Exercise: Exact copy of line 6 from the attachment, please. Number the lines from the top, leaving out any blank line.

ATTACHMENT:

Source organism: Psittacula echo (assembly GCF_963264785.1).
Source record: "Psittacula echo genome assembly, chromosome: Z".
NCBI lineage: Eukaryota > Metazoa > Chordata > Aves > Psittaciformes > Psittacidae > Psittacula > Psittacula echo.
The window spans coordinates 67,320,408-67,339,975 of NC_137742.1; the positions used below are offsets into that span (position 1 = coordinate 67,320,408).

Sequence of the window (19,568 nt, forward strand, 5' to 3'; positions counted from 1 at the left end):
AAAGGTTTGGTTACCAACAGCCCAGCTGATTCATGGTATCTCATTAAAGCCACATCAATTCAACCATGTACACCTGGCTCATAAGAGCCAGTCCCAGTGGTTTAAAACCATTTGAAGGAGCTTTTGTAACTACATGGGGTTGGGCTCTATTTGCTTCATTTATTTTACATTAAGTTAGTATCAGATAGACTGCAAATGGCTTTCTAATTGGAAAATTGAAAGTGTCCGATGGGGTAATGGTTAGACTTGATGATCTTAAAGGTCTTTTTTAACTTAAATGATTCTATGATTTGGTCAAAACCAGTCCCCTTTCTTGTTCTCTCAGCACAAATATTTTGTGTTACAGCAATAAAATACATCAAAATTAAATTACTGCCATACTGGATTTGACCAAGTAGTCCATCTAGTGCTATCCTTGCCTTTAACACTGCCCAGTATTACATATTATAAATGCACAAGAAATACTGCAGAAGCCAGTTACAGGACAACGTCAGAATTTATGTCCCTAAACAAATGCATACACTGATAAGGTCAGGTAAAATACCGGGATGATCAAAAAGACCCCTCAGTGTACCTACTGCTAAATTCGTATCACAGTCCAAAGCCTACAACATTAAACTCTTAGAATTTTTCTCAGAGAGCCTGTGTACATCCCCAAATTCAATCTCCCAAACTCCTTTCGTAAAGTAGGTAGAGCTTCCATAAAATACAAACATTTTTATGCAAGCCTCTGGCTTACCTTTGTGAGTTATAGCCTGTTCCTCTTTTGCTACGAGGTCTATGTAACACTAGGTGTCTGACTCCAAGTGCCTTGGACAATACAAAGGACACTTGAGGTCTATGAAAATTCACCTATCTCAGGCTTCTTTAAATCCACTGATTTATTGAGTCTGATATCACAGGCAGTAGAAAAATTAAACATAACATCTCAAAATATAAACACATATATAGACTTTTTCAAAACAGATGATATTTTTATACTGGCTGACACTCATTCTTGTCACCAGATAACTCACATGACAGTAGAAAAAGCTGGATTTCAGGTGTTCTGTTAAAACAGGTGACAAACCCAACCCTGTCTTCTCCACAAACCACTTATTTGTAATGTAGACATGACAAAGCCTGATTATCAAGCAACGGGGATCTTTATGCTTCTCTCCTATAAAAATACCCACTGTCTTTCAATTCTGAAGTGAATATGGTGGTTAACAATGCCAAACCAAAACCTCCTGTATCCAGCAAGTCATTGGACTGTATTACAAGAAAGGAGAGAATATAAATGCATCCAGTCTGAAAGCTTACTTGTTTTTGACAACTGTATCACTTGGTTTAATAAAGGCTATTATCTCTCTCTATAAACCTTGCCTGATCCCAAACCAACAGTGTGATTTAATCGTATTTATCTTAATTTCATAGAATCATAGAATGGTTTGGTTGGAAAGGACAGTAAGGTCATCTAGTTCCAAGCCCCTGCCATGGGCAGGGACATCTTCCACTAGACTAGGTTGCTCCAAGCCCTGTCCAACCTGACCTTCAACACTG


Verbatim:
AAAGGTTTGGTTACCAACAGCCCAGCTGATTCATGGTATCTCATTAAAGCCACATCAATTCAACCATGTACACCTGGCTCATAAGAGCCAGTCCCAGTGGTTTAAAACCATTTGAAGGAGCTTTTGTAACTACATGGGGTTGGGCTCTATTTGCTTCATTTATTTTACATTAAGTTAGTATCAGATAGACTGCAAATGGCTTTCTAATTGGAAAATTGAAAGTGTCCGATGGGGTAATGGTTAGACTTGATGATCTTAAAGGTCTTTTTTAACTTAAATGATTCTATGATTTGGTCAAAACCAGTCCCCTTTCTTGTTCTCTCAGCACAAATATTTTGTGTTACAGCAATAAAATACATCAAAATTAAATTACTGCCATACTGGATTTGACCAAGTAGTCCATCTAGTGCTATCCTTGCCTTTAACACTGCCCAGTATTACATATTATAAATGCACAAGAAATACTGCAGAAGCCAGTTACAGGACAACGTCAGAATTTATGTCCCTAAACAAATGCATACACTGATAAGGTCAGGTAAAATACCGGGATGATCAAAAAGACCCCTCAGTGTACCTACTGCTAAATTCGTATCACAGTCCAAAGCCTACAACATTAAACTCTTAGAATTTTTCTCAGAGAGCCTGTGTACATCCCCAAATTCAATCTCCCAAACTCCTTTCGTAAAGTAGGTAGAGCTTCCATAAAATACAAACATTTTTATGCAAGCCTCTGGCTTACCTTTGTGAGTTATAGCCTGTTCCTCTTTTGCTACGAGGTCTATGTAACACTAGGTGTCTGACTCCAAGTGCCTTGGACAATACAAAGGACACTTGAGGTCTATGAAAATTCACCTATCTCAGGCTTCTTTAAATCCACTGATTTATTGAGTCTGATATCACAGGCAGTAGAAAAATTAAACATAACATCTCAAAATATAAACACATATATAGACTTTTTCAAAACAGATGATATTTTTATACTGGCTGACACTCATTCTTGTCACCAGATAACTCACATGACAGTAGAAAAAGCTGGATTTCAGGTGTTCTGTTAAAACAGGTGACAAACCCAACCCTGTCTTCTCCACAAACCACTTATTTGTAATGTAGACATGACAAAGCCTGATTATCAAGCAACGGGGATCTTTATGCTTCTCTCCTATAAAAATACCCACTGTCTTTCAATTCTGAAGTGAATATGGTGGTTAACAATGCCAAACCAAAACCTCCTGTATCCAGCAAGTCATTGGACTGTATTACAAGAAAGGAGAGAATATAAATGCATCCAGTCTGAAAGCTTACTTGTTTTTGACAACTGTATCACTTGGTTTAATAAAGGCTATTATCTCTCTCTATAAACCTTGCCTGATCCCAAACCAACAGTGTGATTTAATCGTATTTATCTTAATTTCATAGAATCATAGAATGGTTTGGTTGGAAAGGACAGTAAGGTCATCTAGTTCCAAGCCCCTGCCATGGGCAGGGACATCTTCCACTAGACTAGGTTGCTCCAAGCCCTGTCCAACCTGACCTTCAACACTG